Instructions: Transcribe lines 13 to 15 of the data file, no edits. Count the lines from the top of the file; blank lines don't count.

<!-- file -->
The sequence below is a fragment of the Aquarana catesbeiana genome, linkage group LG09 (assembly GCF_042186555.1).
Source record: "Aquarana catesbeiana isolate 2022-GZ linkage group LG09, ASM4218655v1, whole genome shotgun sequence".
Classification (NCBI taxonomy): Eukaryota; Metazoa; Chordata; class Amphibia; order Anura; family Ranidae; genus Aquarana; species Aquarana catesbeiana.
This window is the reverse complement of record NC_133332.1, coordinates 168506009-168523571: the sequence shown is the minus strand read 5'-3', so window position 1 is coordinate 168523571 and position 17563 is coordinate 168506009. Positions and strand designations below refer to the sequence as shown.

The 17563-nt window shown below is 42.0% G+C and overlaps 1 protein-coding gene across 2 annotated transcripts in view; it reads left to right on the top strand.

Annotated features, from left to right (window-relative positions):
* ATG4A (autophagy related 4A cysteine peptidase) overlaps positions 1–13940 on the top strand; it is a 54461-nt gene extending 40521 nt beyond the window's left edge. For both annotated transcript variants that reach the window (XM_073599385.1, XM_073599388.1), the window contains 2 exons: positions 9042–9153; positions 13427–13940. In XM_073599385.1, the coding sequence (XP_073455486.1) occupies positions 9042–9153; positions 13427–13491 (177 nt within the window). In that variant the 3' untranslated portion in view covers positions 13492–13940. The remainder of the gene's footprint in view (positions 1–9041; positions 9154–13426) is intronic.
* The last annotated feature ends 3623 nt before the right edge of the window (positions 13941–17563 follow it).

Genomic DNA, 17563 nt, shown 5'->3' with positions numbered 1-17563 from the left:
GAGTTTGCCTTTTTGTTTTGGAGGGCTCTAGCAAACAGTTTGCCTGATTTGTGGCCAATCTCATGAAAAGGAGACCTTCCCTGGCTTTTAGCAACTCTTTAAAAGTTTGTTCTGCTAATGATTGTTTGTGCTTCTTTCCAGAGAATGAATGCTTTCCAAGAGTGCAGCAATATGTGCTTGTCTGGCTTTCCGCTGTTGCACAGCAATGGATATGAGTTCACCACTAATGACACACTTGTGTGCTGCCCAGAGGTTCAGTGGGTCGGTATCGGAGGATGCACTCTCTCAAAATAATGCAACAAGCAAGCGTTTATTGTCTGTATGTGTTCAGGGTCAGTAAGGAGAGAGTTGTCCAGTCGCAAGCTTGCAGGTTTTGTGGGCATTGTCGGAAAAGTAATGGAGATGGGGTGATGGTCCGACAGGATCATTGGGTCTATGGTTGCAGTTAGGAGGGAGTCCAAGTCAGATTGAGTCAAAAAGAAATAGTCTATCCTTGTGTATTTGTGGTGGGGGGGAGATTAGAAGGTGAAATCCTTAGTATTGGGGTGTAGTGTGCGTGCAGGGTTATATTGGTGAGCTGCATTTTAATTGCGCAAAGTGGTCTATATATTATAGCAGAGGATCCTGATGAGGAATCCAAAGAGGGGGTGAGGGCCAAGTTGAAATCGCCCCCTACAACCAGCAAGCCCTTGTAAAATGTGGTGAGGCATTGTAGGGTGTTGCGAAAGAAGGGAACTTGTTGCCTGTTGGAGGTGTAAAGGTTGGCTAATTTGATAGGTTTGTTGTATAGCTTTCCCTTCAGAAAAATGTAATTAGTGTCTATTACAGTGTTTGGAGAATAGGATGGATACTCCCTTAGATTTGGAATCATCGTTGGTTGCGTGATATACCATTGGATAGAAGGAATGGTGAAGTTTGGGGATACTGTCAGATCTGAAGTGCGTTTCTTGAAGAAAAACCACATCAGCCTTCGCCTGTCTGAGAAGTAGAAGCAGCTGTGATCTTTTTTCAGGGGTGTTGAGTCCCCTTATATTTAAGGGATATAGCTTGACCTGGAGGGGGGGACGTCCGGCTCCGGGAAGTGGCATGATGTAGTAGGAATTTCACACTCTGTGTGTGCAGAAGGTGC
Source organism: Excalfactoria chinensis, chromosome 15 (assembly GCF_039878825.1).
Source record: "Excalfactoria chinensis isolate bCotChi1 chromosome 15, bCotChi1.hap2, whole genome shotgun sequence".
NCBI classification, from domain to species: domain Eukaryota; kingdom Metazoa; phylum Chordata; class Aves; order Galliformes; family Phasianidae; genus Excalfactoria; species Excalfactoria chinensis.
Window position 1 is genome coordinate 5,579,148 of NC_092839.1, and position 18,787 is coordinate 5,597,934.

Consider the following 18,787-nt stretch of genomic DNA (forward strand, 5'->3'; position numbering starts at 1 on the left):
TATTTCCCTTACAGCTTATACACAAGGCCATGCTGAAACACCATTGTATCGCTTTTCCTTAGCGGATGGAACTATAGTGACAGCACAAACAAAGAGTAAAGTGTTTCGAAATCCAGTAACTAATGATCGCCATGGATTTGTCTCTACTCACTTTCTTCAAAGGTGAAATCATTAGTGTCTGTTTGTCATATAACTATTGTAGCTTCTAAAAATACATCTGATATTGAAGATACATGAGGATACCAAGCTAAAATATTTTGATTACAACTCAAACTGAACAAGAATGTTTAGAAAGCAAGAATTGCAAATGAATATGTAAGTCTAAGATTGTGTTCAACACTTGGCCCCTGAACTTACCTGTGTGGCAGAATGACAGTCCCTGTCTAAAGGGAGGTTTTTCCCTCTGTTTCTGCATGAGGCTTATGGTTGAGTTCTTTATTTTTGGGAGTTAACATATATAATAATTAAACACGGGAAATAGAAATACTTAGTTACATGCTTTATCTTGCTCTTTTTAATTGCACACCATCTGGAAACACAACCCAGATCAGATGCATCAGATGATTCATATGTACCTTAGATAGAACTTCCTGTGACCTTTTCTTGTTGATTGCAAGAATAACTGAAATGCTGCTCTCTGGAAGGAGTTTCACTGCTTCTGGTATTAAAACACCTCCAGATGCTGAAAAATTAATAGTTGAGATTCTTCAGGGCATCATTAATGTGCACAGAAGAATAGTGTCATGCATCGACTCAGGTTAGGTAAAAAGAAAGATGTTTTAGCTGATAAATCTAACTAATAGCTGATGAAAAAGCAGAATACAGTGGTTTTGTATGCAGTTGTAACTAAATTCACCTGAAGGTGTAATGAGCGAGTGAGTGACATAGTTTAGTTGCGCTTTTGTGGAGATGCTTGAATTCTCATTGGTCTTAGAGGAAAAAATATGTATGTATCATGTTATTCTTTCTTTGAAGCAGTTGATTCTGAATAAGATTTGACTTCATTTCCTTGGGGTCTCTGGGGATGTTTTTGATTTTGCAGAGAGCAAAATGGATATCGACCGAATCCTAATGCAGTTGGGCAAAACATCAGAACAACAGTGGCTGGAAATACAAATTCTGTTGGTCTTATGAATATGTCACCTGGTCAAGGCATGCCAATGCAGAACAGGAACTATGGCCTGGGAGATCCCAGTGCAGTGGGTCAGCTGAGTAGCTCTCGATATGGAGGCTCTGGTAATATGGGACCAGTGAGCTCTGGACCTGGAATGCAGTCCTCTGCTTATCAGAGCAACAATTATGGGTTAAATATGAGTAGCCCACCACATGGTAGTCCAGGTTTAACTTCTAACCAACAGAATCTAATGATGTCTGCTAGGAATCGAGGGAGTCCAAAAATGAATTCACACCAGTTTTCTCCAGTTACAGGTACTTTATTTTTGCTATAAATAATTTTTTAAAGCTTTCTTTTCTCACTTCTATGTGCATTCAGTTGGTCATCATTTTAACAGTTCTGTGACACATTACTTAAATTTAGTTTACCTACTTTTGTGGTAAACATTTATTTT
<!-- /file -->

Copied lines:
NCBI classification, from domain to species: domain Eukaryota; kingdom Metazoa; phylum Chordata; class Aves; order Galliformes; family Phasianidae; genus Excalfactoria; species Excalfactoria chinensis.
Window position 1 is genome coordinate 5,579,148 of NC_092839.1, and position 18,787 is coordinate 5,597,934.

Consider the following 18,787-nt stretch of genomic DNA (forward strand, 5'->3'; position numbering starts at 1 on the left):